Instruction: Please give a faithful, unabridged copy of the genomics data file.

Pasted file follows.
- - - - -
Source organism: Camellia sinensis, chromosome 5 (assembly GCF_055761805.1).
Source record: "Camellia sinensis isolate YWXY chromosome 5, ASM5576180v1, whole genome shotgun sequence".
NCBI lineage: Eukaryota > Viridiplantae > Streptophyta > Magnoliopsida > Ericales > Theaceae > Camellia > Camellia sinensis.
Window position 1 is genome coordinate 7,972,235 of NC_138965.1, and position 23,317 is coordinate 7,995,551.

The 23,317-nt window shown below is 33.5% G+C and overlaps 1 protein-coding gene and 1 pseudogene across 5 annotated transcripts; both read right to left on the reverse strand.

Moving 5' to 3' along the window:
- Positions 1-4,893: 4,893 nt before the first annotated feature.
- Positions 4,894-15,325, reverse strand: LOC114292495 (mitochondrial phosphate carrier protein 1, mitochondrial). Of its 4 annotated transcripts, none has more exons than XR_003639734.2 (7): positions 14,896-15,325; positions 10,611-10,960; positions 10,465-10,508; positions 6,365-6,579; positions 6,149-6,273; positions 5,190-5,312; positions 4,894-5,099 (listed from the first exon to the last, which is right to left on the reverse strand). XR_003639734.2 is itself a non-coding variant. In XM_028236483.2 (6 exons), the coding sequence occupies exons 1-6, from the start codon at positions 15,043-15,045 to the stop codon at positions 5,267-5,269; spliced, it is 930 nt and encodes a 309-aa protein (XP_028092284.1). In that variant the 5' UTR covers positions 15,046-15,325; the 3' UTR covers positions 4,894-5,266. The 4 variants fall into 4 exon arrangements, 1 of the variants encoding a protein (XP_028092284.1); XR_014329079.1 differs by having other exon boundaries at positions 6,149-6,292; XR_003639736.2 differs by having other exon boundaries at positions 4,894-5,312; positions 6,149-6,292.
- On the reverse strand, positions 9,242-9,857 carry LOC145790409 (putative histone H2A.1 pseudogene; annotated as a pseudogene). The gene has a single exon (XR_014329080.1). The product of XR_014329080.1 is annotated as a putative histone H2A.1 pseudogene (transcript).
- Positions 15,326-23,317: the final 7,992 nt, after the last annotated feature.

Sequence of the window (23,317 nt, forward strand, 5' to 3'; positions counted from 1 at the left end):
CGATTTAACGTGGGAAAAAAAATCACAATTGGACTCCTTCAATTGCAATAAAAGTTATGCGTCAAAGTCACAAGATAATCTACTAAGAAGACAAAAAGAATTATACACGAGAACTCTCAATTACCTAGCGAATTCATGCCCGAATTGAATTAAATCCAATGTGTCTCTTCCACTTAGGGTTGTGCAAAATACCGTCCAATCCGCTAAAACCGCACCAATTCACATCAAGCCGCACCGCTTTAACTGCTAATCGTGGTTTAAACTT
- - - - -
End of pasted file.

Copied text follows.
Source organism: Camellia sinensis, chromosome 5 (assembly GCF_055761805.1).
Source record: "Camellia sinensis isolate YWXY chromosome 5, ASM5576180v1, whole genome shotgun sequence".
NCBI lineage: Eukaryota > Viridiplantae > Streptophyta > Magnoliopsida > Ericales > Theaceae > Camellia > Camellia sinensis.
Window position 1 is genome coordinate 7,972,235 of NC_138965.1, and position 23,317 is coordinate 7,995,551.

The 23,317-nt window shown below is 33.5% G+C and overlaps 1 protein-coding gene and 1 pseudogene across 5 annotated transcripts; both read right to left on the reverse strand.

Moving 5' to 3' along the window:
- Positions 1-4,893: 4,893 nt before the first annotated feature.
- Positions 4,894-15,325, reverse strand: LOC114292495 (mitochondrial phosphate carrier protein 1, mitochondrial). Of its 4 annotated transcripts, none has more exons than XR_003639734.2 (7): positions 14,896-15,325; positions 10,611-10,960; positions 10,465-10,508; positions 6,365-6,579; positions 6,149-6,273; positions 5,190-5,312; positions 4,894-5,099 (listed from the first exon to the last, which is right to left on the reverse strand). XR_003639734.2 is itself a non-coding variant. In XM_028236483.2 (6 exons), the coding sequence occupies exons 1-6, from the start codon at positions 15,043-15,045 to the stop codon at positions 5,267-5,269; spliced, it is 930 nt and encodes a 309-aa protein (XP_028092284.1). In that variant the 5' UTR covers positions 15,046-15,325; the 3' UTR covers positions 4,894-5,266. The 4 variants fall into 4 exon arrangements, 1 of the variants encoding a protein (XP_028092284.1); XR_014329079.1 differs by having other exon boundaries at positions 6,149-6,292; XR_003639736.2 differs by having other exon boundaries at positions 4,894-5,312; positions 6,149-6,292.
- On the reverse strand, positions 9,242-9,857 carry LOC145790409 (putative histone H2A.1 pseudogene; annotated as a pseudogene). The gene has a single exon (XR_014329080.1). The product of XR_014329080.1 is annotated as a putative histone H2A.1 pseudogene (transcript).
- Positions 15,326-23,317: the final 7,992 nt, after the last annotated feature.

Sequence of the window (23,317 nt, forward strand, 5' to 3'; positions counted from 1 at the left end):
CGATTTAACGTGGGAAAAAAAATCACAATTGGACTCCTTCAATTGCAATAAAAGTTATGCGTCAAAGTCACAAGATAATCTACTAAGAAGACAAAAAGAATTATACACGAGAACTCTCAATTACCTAGCGAATTCATGCCCGAATTGAATTAAATCCAATGTGTCTCTTCCACTTAGGGTTGTGCAAAATACCGTCCAATCCGCTAAAACCGCACCAATTCACATCAAGCCGCACCGCTTTAACTGCTAATCGTGGTTTAAACTT